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Government urged to back people calls for social participation

NHCO / Story of the Month  / Government urged to back people calls for social participation

Government urged to back people calls for social participation

Source: https://theactive.net/news/public-policy-20240608/

Photo : NHCO, Thailand and WHO 

Edited by: Danielle Thornton and Khanitta Saeiew

The World Health Assembly has officially endorsed a resolution on social participation. The public sector emphasized its effectiveness, acknowledging that while it may take time, the effort is worthwhile. The government should understand the mechanisms involved and be prepared to support this approach. Following its recent adoption at the 77th World Health Assembly in Geneva, Switzerland, the resolution on “Social Participation for UHC, Health and Well-being” has been officially certified.

The National Health Commission Office (NHCO) presented the results of the resolution certification to the National Health Commission for acknowledgement. The meeting, chaired by Deputy Prime Minister Suriya Jungrungruangkit, included committee representatives from the public sector across 13 regions. It was held at the Government House on June 7, 2024.

This new resolution highlights the importance of public participation in policy-making at all levels. Since the establishment of Thailand’s primary care network, this approach has been pivotal. During the COVID-19 pandemic, the World Health Assembly and member countries noted that nations recovering quickly and managing the crisis effectively implemented strong public participation processes, exemplified by Thailand.

Nanoot Mathurapote, Head of the Global Collaboration unit at the NHCO, explained the organization’s role in pushing the resolution forward both regionally and nationally. At the end of 2023, their efforts culminated in the World Health Assembly’s certification of the resolution on June 1st, 2024. “Thailand collaborated with Slovenia to spearhead the development of this draft resolution. We conducted consultations with member state countries, addressing their concerns and providing detailed explanations about the resolution’s background and significance. Ultimately, all countries embraced the resolution”, she said.

 

 

Kalyathat Dingwang, the ational Health Commissioner and the representative of a private non-profit organization in region 12, as well as President of the Satun Consumers Association, discussed the implementation of social participation processes in her province. She highlighted that such mechanisms have previously been used to advocate for health policies, including the “colorless tea” initiative in Satun Province. This program began with people and public involvement and has successfully developed into a provincial-level collaboration. She emphasized that various issues cannot be left solely to the state. “The public sector or CSO networks must also be enthusiastic and help push forward”, Kalyathat said. She added, “Dark-colored tea is widely popular and a unique identity in our southern region. However, we found that the color used contains carcinogens. Therefore, we campaigned for tea houses to stop adding this substance. We started by engaging with the public and local communities to collect data and pushed the initiative until it became a resolution for Satun Province.”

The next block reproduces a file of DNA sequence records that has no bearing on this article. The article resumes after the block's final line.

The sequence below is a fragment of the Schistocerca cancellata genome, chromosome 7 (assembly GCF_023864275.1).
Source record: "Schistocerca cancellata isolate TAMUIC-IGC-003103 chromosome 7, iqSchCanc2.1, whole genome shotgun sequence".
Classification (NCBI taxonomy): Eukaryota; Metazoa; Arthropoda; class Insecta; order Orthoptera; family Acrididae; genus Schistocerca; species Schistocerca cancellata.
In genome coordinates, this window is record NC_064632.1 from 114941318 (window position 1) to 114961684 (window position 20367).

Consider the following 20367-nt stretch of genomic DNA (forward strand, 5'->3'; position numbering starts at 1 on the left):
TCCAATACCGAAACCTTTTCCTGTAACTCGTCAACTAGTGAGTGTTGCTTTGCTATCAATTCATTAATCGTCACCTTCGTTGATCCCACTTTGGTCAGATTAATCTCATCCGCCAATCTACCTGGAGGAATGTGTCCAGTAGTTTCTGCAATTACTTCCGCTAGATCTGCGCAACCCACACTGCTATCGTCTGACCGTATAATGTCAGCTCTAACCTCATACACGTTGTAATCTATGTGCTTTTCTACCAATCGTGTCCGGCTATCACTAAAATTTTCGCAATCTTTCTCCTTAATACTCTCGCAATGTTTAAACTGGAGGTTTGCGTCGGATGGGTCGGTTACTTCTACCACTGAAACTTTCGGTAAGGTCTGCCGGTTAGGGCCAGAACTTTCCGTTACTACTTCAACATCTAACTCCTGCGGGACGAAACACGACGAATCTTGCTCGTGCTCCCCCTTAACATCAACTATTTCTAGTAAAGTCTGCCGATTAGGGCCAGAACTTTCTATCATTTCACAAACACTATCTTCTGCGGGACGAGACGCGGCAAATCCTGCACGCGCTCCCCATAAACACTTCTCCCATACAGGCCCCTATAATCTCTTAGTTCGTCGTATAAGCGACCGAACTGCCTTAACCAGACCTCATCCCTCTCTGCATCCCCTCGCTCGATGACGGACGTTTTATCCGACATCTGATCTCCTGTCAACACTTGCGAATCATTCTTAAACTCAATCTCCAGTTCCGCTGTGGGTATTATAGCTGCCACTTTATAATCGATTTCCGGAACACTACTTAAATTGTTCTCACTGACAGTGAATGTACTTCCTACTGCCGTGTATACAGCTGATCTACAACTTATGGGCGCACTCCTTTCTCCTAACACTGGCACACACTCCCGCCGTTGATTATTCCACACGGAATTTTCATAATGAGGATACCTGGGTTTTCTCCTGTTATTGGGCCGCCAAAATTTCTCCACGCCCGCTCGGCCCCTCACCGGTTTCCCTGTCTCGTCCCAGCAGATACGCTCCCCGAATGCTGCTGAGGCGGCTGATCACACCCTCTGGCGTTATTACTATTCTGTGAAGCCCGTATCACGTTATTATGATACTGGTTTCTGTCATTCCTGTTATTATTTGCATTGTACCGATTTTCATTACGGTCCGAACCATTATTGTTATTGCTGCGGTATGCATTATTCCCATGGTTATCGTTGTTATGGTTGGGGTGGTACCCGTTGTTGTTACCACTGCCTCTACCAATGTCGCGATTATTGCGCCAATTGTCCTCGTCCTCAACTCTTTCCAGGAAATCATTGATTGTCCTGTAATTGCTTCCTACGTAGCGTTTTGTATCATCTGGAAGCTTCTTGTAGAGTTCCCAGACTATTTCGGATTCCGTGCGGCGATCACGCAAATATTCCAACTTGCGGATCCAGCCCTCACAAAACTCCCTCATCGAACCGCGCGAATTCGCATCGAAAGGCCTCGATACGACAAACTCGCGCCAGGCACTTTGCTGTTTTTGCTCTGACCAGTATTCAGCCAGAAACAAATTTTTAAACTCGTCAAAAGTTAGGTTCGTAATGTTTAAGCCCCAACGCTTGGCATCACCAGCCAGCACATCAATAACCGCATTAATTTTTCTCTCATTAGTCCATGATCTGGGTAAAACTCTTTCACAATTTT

Kalyathat explained that it took more than three years for Satun province to become the first province to implement a policy on ‘colorless tea’. Awards and colorless tea labels issued by the Ministry of Public Health are now given to compliment tea houses. The Ministry of Public Health also established cooperation with Malaysia, the major tea supplier to Thailand, to request the use of tea coloring that meets safety standards. “At the moment, the neighboring province, Pattani province, has also adopted this model,” Miss Kalyathat g added.

Meanwhile, Sampan Silapanat, president of the 17th-18th National Health Assembly Organizing Committee, analyzed Thailand’s unique approach to policy-making, highlighting its strengths and limitations. “Foreign countries often recognize Thailand’s distinctive feature: a bottom-up policy-making process that has been well-organized for roughly two decades,” he said.

He stated, however, that this method requires patience due to its time-intensive nature and the need for the application of knowledge. The public sector must be motivated to feel a sense of ownership over the issues, which will lead them to take action. “Ultimately, success hinges on supporting and driving all three sectors – individuals, society, and the legal framework – to work together,” Sampan said.

 

Following the resolution’s adoption at the 77th World Health Assembly, the NHCO outlined its future action plan:

 

  1. Develop a global and national work plans to drive the implementation of the resolution. This plan will involve collaboration with relevant agencies.
  2. Convene a meeting with international network partners during the upcoming 17th National Health Assembly in November. This meeting will focus on crafting a detailed action plan to move the resolution forward.

 

To read about the WHA 77 resolution on Social Participation for UHC, Health and Well-being click: https://apps.who.int/gb/ebwha/pdf_files/WHA77/A77_R2-en.pdf

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